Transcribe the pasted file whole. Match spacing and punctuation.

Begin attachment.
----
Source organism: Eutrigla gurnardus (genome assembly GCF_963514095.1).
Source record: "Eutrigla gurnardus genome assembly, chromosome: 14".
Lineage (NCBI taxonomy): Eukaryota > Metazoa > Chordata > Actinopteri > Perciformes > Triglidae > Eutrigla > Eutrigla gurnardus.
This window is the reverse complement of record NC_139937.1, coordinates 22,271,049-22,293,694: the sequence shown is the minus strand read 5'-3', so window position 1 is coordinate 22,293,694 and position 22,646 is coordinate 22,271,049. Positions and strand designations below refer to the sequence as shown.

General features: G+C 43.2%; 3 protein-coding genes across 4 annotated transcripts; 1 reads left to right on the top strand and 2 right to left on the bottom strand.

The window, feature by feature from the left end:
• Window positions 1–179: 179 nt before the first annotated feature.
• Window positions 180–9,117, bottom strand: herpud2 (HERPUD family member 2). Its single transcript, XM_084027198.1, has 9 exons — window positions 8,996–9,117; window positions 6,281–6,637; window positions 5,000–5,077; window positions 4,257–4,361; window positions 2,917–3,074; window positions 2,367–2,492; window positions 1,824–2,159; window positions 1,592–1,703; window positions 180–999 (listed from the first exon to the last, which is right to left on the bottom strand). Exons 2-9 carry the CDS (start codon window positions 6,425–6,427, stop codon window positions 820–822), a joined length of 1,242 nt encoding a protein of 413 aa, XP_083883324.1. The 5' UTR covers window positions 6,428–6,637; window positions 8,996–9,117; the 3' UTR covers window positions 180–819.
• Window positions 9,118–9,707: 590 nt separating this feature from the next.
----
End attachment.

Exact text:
Source organism: Eutrigla gurnardus (genome assembly GCF_963514095.1).
Source record: "Eutrigla gurnardus genome assembly, chromosome: 14".
Lineage (NCBI taxonomy): Eukaryota > Metazoa > Chordata > Actinopteri > Perciformes > Triglidae > Eutrigla > Eutrigla gurnardus.
This window is the reverse complement of record NC_139937.1, coordinates 22,271,049-22,293,694: the sequence shown is the minus strand read 5'-3', so window position 1 is coordinate 22,293,694 and position 22,646 is coordinate 22,271,049. Positions and strand designations below refer to the sequence as shown.

General features: G+C 43.2%; 3 protein-coding genes across 4 annotated transcripts; 1 reads left to right on the top strand and 2 right to left on the bottom strand.

The window, feature by feature from the left end:
• Window positions 1–179: 179 nt before the first annotated feature.
• Window positions 180–9,117, bottom strand: herpud2 (HERPUD family member 2). Its single transcript, XM_084027198.1, has 9 exons — window positions 8,996–9,117; window positions 6,281–6,637; window positions 5,000–5,077; window positions 4,257–4,361; window positions 2,917–3,074; window positions 2,367–2,492; window positions 1,824–2,159; window positions 1,592–1,703; window positions 180–999 (listed from the first exon to the last, which is right to left on the bottom strand). Exons 2-9 carry the CDS (start codon window positions 6,425–6,427, stop codon window positions 820–822), a joined length of 1,242 nt encoding a protein of 413 aa, XP_083883324.1. The 5' UTR covers window positions 6,428–6,637; window positions 8,996–9,117; the 3' UTR covers window positions 180–819.
• Window positions 9,118–9,707: 590 nt separating this feature from the next.